This is probably one of the most difficult areas for any assembly. The basic qualifications are listed in I Timothy 3:1-7 and Titus 1:5-9. Actually, these are qualifications that almost any member should be able to meet. They are primarily the elements of a good testimony or example. As we have already mentioned, elders are an example to the flock before they are anything else. They need to be able to say with the apostle Paul, "Follow me as I follow Christ." If they cannot be our example, how can we hear the word of God through them?
The qualifications center around a good testimony, especially in the family. The church is the family of God, so if a brother does not have a good testimony in his own family, how can he labor in the family of God? If there are weaknesses in his natural family, he will likely carry those same weaknesses into the spiritual family. The natural family is the "proving ground," where a man is tested before he can serve in this capacity in the spiritual family. I do not believe the scripture teaches that a man must be married or have children, but the same mature character traits we would see worked out in a family should be seen in some way. The apostle Paul had no wife or family, yet he spoke of himself as a "nursing mother" and one who "exhorted, and comforted, and charged every one as a father his own children" (I Thessalonians 2:11).
The subject of children is probably the most difficult of all. The scripture says that a man must "have children in submission with all reverence." In Titus, it says that his children must be "faithful." Some translations say "believers," but I think a careful study will show this is a poor translation. A man cannot make his children believe. A father cannot fill his children with the Holy Spirit. Only God can do that. But I do believe if a father is leading his children properly, they will want to know the God that He knows. They will want to do his will and follow in his footsteps. This is the characteristic that we are looking for in his children.
Also notice that we are looking for how a man is managing his household. His household is those who are under his authority. When a son or daughter moves out of the house and is on their own, they are no longer in a man's household. The grace we are looking for is how a man manages those who are under his care. We would expect that when a member of his family moves out, they would reflect the training they received from their father. To move out in rebellion would raise a question in our minds that must be answered. We cannot make rules on these situations, but rather we must be confident that the Holy Spirit can give us the ability to render proper judgment. We are not looking for "perfection" but maturity, stability, and a proper relationship with God. We are looking for marks of spirituality, someone we can trust to lead us on in our relationship with God. We must not compromise the standards given in scripture but neither should we go beyond them to make it a place that no man can qualify for. God will lead us in this if we will be still and listen to Him.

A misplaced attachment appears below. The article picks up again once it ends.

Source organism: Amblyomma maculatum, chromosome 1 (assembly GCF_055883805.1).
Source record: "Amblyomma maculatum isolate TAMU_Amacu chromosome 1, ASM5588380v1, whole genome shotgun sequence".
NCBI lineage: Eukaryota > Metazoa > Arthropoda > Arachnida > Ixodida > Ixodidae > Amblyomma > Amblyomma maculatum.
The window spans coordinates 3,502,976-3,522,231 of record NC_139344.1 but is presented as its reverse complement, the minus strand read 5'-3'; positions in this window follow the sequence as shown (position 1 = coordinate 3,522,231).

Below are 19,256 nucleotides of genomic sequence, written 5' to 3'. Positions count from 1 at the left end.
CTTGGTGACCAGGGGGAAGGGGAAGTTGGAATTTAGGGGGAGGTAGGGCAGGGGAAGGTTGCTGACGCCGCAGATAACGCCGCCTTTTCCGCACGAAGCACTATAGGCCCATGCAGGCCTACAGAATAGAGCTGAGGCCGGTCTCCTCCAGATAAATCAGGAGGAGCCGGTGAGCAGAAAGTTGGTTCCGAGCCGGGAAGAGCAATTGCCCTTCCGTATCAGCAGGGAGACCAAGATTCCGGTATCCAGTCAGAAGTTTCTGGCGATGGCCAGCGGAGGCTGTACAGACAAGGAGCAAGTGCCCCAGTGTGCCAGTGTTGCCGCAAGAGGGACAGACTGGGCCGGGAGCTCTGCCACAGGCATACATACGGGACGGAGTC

A common question pertaining to qualifications seems to be about past failures. In other words, if a brother has had failures in his family in the past, does this disqualify him for life? This may not be an easy question to answer in every case, but I do believe it can be answered. What were the failures? If there were failures in the past, have they been corrected today? We are all growing, and a brother may have learned from the failures, corrected them, and have his present house in good order. Are the past failures such that they bring discredit on the person today? In other words, how would we or the community around us look upon the man? One of the purposes of meeting the qualifications is to make sure that an elder has a testimony that would not hinder others as he gives leadership. If we have to constantly overlook obvious weakness or failures, then the brother cannot exercise effective leadership.
When judging these things, we need to consider the insight and evaluation of spiritual brothers very carefully. Some may want to raise the standard too high while others may want to compromise. Coming to a common judgment of the whole assembly may not be easy but I believe we should be able to do so. The witness of weak or unspiritual members may have to be limited, but no member should just be "pushed aside." Each should receive careful consideration. Honest fellowship in the love of God should bring us to one mind and one judgment.